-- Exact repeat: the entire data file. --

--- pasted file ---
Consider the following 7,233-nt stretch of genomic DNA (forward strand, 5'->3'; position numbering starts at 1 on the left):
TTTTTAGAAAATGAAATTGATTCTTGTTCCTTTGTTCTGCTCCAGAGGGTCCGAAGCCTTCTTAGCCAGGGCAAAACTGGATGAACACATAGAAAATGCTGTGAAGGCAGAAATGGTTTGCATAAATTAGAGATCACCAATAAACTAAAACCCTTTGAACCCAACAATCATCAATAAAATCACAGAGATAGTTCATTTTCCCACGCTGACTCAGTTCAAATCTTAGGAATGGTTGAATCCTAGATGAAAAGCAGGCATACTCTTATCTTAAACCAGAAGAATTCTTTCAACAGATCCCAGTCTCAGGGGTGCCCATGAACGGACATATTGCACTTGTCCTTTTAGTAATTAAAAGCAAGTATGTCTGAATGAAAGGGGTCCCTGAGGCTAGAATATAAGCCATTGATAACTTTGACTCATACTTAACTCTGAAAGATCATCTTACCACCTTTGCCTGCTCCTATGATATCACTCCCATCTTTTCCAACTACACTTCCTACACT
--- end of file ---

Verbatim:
Consider the following 7,233-nt stretch of genomic DNA (forward strand, 5'->3'; position numbering starts at 1 on the left):
TTTTTAGAAAATGAAATTGATTCTTGTTCCTTTGTTCTGCTCCAGAGGGTCCGAAGCCTTCTTAGCCAGGGCAAAACTGGATGAACACATAGAAAATGCTGTGAAGGCAGAAATGGTTTGCATAAATTAGAGATCACCAATAAACTAAAACCCTTTGAACCCAACAATCATCAATAAAATCACAGAGATAGTTCATTTTCCCACGCTGACTCAGTTCAAATCTTAGGAATGGTTGAATCCTAGATGAAAAGCAGGCATACTCTTATCTTAAACCAGAAGAATTCTTTCAACAGATCCCAGTCTCAGGGGTGCCCATGAACGGACATATTGCACTTGTCCTTTTAGTAATTAAAAGCAAGTATGTCTGAATGAAAGGGGTCCCTGAGGCTAGAATATAAGCCATTGATAACTTTGACTCATACTTAACTCTGAAAGATCATCTTACCACCTTTGCCTGCTCCTATGATATCACTCCCATCTTTTCCAACTACACTTCCTACACT